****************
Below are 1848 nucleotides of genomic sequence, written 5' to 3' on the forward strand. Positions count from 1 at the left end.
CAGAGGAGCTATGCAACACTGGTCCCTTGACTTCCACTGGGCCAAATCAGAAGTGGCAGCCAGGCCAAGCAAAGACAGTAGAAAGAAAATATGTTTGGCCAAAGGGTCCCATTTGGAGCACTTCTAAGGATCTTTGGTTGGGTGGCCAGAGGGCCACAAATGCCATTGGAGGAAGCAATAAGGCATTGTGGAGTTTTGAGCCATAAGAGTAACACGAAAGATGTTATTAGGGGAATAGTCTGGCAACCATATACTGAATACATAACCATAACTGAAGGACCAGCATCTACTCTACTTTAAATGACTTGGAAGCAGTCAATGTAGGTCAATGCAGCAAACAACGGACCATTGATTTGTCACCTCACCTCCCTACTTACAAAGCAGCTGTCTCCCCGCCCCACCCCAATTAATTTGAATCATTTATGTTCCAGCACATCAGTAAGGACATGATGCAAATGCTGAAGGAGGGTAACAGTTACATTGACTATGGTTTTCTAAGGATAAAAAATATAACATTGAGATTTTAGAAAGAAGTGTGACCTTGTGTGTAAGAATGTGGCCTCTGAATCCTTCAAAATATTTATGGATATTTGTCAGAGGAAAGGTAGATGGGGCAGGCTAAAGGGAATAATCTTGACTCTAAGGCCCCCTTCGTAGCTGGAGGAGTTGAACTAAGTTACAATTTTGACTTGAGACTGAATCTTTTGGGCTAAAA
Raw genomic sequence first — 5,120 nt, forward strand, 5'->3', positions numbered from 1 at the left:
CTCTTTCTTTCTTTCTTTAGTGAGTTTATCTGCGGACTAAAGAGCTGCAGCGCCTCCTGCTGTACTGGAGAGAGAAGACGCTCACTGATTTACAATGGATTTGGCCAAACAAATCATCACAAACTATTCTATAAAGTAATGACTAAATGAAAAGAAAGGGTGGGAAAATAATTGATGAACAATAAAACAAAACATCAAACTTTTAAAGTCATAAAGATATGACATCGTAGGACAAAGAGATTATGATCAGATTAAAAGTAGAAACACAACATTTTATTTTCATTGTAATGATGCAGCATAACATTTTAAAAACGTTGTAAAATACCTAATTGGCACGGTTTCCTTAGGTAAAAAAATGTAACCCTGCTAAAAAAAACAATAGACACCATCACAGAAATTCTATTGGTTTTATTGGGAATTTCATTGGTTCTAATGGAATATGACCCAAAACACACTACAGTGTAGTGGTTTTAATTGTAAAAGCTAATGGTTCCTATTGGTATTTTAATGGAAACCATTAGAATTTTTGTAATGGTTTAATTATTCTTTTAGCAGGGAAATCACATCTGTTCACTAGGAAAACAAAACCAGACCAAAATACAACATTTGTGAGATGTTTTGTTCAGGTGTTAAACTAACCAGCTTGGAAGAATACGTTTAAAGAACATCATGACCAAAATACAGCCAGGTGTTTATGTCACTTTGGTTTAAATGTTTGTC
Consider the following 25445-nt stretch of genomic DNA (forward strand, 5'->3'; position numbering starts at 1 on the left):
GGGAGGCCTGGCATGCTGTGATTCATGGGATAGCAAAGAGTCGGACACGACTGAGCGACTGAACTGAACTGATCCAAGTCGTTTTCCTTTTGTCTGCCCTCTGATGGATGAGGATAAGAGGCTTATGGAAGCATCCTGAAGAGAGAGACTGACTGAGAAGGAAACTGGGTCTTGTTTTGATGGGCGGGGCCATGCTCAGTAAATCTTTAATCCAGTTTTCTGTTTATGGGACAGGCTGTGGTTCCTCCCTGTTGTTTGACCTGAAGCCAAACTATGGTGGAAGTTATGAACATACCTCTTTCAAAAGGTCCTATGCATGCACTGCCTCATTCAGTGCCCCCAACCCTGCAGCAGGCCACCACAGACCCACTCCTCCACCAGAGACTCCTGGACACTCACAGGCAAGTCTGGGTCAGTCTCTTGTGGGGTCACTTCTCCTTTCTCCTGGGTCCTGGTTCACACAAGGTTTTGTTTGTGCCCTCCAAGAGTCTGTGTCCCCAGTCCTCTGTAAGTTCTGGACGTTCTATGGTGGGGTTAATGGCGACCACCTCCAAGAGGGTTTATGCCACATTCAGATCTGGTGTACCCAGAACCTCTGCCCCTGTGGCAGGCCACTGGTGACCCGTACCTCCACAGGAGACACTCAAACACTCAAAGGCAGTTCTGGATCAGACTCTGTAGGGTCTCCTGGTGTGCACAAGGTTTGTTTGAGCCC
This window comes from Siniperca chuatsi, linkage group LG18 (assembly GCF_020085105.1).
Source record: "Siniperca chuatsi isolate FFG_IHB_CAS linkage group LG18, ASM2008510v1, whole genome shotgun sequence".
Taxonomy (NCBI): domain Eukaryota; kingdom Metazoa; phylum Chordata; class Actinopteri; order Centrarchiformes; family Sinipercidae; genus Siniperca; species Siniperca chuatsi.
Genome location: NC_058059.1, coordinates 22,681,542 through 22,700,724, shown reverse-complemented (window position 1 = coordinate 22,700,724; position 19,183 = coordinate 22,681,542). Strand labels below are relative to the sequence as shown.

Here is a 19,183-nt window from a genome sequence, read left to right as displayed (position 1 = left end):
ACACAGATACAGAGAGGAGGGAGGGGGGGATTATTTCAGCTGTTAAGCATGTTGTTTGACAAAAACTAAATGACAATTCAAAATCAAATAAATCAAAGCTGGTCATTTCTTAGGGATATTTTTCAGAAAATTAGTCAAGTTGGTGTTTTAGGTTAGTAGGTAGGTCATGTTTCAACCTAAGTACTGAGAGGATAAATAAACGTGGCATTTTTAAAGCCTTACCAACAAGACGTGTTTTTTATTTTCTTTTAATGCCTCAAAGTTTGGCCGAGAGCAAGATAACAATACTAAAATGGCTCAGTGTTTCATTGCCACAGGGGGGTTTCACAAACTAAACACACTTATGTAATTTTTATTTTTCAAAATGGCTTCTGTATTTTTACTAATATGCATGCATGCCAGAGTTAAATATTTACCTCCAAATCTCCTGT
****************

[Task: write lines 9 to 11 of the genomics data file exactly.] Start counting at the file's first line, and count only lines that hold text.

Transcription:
Taxonomy (NCBI): domain Eukaryota; kingdom Metazoa; phylum Chordata; class Actinopteri; order Centrarchiformes; family Sinipercidae; genus Siniperca; species Siniperca chuatsi.
Genome location: NC_058059.1, coordinates 22,681,542 through 22,700,724, shown reverse-complemented (window position 1 = coordinate 22,700,724; position 19,183 = coordinate 22,681,542). Strand labels below are relative to the sequence as shown.

Here is a 19,183-nt window from a genome sequence, read left to right as displayed (position 1 = left end):